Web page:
Friends and family members of a person who is highly outgoing and fun-loving and who is likely to experience happiness and excitement, for example, often miss the signs that indicate the person is depressed.
“When a person who has enjoyed socializing and whose mood normally is positive becomes depressed, friends and family often don’t recognize it. Depression is inconsistent with the expectations that people have,” said Paul R. Duberstein, Ph.D., professor of Psychiatry at the University of Rochester Medical Center and corresponding author of the journal article.
Missed diagnoses and “false negatives” can have grave consequences for patients with depression or mood disorders, the researchers stated.
Understanding and improving the ability of friends and family to identify depression could enhance the appropriate use of services for depressed older adults and improve the quality of treatment monitoring, the researchers concluded.
The research is based on the study of 191 primary care patients aged 60 or older from the Rochester, N.Y., area and their friends and family members.
Older patients tend to discuss their health concerns with friends and family members, who often accompany them on visits to physicians. Information provided by friends and family members can help identify at-risk individuals.
When the research began, researchers hypothesized that friends and family would miss depression in a person who is introverted.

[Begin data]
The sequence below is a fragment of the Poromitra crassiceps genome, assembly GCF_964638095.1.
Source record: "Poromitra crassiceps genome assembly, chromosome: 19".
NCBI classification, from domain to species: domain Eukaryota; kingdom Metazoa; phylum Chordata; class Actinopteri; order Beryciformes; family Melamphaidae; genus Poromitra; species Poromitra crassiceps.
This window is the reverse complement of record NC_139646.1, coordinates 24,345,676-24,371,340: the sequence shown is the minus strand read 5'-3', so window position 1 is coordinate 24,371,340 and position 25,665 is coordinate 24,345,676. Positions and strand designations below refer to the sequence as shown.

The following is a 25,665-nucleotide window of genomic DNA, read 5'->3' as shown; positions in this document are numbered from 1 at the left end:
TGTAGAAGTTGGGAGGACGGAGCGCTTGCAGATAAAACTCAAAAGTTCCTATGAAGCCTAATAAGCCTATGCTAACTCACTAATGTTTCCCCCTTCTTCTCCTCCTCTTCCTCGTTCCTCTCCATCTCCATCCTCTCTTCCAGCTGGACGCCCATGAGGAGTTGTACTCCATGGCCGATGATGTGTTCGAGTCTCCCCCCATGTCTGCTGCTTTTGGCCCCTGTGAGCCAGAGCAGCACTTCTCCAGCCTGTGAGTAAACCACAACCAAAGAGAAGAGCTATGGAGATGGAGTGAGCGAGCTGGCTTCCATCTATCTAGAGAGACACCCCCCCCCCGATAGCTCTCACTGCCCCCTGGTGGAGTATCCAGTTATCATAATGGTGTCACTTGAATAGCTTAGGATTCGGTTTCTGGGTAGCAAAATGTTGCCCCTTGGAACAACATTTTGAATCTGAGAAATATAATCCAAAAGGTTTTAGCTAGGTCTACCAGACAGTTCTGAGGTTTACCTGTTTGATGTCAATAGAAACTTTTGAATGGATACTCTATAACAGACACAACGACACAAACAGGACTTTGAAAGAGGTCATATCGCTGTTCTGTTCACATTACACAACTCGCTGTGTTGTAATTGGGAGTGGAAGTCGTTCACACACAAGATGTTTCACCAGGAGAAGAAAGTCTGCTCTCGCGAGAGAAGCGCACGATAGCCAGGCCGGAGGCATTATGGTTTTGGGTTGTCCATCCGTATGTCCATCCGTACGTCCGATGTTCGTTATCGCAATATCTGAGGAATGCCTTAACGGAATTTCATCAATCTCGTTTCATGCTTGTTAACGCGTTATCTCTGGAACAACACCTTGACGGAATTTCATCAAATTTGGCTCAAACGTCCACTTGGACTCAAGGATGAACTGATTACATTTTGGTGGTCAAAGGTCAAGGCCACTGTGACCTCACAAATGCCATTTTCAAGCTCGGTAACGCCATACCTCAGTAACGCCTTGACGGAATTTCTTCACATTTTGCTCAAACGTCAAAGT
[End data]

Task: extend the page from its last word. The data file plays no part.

“But our research showed the opposite to be true,” Duberstein said. “We found the signs of depression were more likely to be missed in people with an outgoing, extraverted personality.”
The researchers also found that friends and family missed signs of depression in a person characterized as “agreeable,” someone who is more trusting and more altruistic or who might be considered a conformist.
“It is important for people to understand that people who are highly extraverted and highly agreeable can become depressed and that the signs of depression for these people are more likely to be missed or detected by friends and family,” Duberstein said “Don’t assume that because someone is outgoing or agreeable that they are not vulnerable to becoming depressed.”
Physicians should be particularly vigilant when interpreting reports from friends and family members of their extraverted or agreeable patients, the researchers stated.
The study was funded by the National Institute of Mental Health.
In addition to Duberstein, the article’s authors include: Benjamin P. Chapman, Ph.D., Yeates Conwell, M.D., Joanne McGriff, M.D., M.P.H., Nathan Franus, M.S., Silvia Sorensen, Ph.D., Xin M. Tu, Ph.D., Jeffrey M. Lyness, M.D., and Kimberly A. Kaukeinen of the University of Rochester Medical Center; Marnin J. Heisel, Ph.D., of University of Western Ontario, Yan Ma, Ph.D., of the Weill Cornell Medical College, and James C. Coyne, Ph.D., of the University of Pennsylvania.
For Media Inquiries:
Email Michael Wentzel